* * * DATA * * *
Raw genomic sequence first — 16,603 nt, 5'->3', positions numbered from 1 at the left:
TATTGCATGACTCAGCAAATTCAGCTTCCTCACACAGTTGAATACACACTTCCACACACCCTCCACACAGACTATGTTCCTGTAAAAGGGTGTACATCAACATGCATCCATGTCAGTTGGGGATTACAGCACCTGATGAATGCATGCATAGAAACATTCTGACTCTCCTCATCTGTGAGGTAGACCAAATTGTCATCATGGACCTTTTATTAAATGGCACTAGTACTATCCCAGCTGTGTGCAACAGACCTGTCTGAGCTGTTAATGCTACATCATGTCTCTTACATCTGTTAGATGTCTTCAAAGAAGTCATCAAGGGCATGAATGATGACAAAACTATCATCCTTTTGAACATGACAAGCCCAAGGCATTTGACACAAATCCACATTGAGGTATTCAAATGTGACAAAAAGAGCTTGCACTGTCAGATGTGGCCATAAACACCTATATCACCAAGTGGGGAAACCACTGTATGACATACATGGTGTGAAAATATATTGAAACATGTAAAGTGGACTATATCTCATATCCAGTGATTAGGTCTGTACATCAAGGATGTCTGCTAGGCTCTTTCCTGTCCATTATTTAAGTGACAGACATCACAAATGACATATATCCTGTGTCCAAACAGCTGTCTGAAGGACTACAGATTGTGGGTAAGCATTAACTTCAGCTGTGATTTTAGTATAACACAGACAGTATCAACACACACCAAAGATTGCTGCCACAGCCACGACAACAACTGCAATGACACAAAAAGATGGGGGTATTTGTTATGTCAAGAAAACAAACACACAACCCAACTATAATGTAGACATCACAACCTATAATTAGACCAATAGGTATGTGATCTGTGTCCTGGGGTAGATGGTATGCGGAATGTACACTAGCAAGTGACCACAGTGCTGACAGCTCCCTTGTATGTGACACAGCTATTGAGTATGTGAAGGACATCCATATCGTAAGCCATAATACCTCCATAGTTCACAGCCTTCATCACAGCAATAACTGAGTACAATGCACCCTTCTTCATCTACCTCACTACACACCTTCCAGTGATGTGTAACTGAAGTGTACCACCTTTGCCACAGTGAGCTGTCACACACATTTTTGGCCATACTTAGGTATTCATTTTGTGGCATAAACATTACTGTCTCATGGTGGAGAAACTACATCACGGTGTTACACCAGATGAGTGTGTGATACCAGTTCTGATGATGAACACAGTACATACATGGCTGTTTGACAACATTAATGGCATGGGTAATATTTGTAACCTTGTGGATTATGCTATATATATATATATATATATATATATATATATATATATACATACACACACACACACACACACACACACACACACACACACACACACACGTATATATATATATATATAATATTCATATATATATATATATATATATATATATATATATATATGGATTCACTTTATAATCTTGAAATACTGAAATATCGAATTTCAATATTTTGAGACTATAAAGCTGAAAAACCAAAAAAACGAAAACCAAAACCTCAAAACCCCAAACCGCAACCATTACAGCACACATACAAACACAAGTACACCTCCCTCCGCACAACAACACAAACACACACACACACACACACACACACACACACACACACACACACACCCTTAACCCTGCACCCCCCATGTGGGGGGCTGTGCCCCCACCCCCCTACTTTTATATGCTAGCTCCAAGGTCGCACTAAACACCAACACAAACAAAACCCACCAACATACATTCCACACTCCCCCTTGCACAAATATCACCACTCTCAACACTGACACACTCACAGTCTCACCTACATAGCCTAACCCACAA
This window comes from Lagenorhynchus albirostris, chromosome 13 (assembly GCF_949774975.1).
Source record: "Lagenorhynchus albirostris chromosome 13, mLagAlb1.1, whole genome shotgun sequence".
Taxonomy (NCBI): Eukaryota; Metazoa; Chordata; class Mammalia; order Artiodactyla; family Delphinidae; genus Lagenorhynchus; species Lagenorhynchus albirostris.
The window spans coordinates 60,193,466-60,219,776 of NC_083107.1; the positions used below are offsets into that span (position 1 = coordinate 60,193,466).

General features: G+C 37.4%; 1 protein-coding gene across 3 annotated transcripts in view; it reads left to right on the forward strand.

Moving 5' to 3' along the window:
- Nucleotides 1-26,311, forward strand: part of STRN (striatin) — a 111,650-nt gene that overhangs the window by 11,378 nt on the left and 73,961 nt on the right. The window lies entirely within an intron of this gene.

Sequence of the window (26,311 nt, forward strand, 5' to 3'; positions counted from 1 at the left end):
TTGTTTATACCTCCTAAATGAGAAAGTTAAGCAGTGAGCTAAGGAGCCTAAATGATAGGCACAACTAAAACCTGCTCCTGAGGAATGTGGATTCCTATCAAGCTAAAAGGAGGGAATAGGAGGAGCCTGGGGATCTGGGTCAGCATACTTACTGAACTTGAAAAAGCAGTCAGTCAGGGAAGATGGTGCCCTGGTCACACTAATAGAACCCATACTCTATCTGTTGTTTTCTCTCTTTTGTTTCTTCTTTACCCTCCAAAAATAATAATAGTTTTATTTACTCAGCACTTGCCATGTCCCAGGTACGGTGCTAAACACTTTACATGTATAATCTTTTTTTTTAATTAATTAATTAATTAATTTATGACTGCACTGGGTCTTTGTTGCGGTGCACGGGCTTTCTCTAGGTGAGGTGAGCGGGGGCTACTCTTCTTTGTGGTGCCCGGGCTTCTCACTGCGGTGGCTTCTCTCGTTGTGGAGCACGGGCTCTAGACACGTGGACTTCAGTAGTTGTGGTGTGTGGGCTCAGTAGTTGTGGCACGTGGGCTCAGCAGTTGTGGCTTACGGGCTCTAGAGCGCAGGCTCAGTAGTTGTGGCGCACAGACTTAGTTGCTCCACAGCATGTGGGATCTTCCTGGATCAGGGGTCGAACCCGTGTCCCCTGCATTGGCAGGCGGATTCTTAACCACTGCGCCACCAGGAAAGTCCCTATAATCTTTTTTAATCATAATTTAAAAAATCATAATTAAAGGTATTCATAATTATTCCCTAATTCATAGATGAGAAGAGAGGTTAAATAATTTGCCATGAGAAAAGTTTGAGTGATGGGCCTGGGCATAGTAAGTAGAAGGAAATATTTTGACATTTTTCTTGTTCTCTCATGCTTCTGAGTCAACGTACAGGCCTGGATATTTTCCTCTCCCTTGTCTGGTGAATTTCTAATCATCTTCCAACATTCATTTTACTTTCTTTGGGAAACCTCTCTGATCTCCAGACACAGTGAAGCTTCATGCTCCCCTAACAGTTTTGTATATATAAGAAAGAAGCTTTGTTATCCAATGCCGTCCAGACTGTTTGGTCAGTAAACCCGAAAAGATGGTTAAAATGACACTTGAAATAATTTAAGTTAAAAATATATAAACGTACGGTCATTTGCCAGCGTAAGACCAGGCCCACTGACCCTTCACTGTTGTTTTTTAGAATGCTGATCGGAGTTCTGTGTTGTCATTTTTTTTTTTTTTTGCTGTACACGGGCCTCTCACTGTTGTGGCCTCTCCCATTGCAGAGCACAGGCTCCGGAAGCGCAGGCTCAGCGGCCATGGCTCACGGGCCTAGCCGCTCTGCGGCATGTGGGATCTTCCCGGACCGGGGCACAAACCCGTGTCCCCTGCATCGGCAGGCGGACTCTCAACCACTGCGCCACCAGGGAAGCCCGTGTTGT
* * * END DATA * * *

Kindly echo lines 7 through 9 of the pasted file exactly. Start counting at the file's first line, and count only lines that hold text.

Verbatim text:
General features: G+C 37.4%; 1 protein-coding gene across 3 annotated transcripts in view; it reads left to right on the forward strand.

Moving 5' to 3' along the window:
- Nucleotides 1-26,311, forward strand: part of STRN (striatin) — a 111,650-nt gene that overhangs the window by 11,378 nt on the left and 73,961 nt on the right. The window lies entirely within an intron of this gene.